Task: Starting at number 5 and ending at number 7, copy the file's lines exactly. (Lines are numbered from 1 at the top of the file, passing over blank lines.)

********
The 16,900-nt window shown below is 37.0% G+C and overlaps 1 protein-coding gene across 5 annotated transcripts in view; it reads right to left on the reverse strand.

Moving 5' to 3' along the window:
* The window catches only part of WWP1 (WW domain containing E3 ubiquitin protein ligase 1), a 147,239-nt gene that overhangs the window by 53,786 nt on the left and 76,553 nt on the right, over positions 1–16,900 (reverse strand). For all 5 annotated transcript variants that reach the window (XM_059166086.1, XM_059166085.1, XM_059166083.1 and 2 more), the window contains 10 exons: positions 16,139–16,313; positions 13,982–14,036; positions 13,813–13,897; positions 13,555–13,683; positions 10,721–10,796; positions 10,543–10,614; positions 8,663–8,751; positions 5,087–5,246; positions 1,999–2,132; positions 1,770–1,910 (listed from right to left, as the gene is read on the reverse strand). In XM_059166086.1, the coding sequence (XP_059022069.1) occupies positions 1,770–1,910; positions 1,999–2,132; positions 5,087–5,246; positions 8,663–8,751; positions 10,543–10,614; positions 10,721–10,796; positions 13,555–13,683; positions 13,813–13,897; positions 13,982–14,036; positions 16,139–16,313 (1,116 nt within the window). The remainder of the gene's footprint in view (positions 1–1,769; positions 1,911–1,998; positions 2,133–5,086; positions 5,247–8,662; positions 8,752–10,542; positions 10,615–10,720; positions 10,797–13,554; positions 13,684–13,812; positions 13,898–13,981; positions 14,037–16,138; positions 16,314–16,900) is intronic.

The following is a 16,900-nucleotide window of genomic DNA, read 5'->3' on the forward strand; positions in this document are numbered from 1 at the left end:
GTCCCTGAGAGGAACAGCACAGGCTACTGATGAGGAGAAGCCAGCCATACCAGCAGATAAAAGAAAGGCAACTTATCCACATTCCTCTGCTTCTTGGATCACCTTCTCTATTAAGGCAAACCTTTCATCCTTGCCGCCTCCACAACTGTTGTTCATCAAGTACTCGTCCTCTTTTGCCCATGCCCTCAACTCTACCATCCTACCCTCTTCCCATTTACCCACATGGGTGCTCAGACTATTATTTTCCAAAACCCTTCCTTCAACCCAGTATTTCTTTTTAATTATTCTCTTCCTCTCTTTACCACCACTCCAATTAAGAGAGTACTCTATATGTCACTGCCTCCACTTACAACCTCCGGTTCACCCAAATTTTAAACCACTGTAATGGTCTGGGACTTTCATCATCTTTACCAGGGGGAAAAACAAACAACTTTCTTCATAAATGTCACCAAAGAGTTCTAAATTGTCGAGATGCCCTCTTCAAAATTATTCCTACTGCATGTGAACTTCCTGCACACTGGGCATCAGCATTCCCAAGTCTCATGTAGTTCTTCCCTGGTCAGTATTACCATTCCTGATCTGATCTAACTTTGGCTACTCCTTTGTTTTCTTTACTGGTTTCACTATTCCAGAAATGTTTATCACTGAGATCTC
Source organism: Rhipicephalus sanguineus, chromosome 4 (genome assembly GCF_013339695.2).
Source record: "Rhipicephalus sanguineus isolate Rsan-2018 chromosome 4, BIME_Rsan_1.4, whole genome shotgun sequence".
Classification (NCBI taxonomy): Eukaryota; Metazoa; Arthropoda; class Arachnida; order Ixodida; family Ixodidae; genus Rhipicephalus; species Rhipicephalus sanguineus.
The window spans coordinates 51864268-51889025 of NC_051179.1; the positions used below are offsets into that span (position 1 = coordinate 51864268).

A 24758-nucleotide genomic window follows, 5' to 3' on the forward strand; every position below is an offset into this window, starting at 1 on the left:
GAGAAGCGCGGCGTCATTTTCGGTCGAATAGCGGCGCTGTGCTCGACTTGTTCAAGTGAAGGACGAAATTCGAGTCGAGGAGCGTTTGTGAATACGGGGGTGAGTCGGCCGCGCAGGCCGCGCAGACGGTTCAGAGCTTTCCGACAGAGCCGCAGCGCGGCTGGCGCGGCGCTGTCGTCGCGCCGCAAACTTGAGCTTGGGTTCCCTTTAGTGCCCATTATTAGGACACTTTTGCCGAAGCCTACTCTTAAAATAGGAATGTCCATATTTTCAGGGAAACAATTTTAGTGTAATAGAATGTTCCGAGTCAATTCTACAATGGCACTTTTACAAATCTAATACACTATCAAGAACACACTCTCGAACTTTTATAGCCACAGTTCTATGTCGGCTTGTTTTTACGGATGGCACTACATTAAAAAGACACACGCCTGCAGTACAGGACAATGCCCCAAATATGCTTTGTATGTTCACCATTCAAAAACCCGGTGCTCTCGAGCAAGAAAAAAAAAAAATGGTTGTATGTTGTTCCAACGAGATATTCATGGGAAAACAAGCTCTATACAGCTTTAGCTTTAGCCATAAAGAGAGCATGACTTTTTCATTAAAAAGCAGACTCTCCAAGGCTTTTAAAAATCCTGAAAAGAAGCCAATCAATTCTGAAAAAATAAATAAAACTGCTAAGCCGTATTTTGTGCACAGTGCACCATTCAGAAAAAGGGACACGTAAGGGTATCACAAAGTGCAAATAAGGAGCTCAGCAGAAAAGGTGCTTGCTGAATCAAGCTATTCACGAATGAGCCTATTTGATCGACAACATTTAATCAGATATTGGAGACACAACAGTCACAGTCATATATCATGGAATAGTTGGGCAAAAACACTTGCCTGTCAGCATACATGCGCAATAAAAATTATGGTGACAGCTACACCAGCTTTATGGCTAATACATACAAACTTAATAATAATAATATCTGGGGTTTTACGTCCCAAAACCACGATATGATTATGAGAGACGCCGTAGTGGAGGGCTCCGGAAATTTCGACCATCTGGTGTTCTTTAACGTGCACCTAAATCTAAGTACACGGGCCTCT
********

GTCCCTGAGAGGAACAGCACAGGCTACTGATGAGGAGAAGCCAGCCATACCAGCAGATAAAAGAAAGGCAACTTATCCACATTCCTCTGCTTCTTGGATCACCTTCTCTATTAAGGCAAACCTTTCATCCTTGCCGCCTCCACAACTGTTGTTCATCAAGTACTCGTCCTCTTTTGCCCATGCCCTCAACTCTACCATCCTACCCTCTTCCCATTTACCCACATGGGTGCTCAGACTATTATTTTCCAAAACCCTTCCTTCAACCCAGTATTTCTTTTTAATTATTCTCTTCCTCTCTTTACCACCACTCCAATTAAGAGAGTACTCTATATGTCACTGCCTCCACTTACAACCTCCGGTTCACCCAAATTTTAAACCACTGTAATGGTCTGGGACTTTCATCATCTTTACCAGGGGGAAAAACAAACAACTTTCTTCATAAATGTCACCAAAGAGTTCTAAATTGTCGAGATGCCCTCTTCAAAATTATTCCTACTGCATGTGAACTTCCTGCACACTGGGCATCAGCATTCCCAAGTCTCATGTAGTTCTTCCCTGGTCAGTATTACCATTCCTGATCTGATCTAACTTTGGCTACTCCTTTGTTTTCTTTACTGGTTTCACTATTCCAGAAATGTTTATCACTGAGATCTC
Source organism: Rhipicephalus sanguineus, chromosome 4 (genome assembly GCF_013339695.2).
Source record: "Rhipicephalus sanguineus isolate Rsan-2018 chromosome 4, BIME_Rsan_1.4, whole genome shotgun sequence".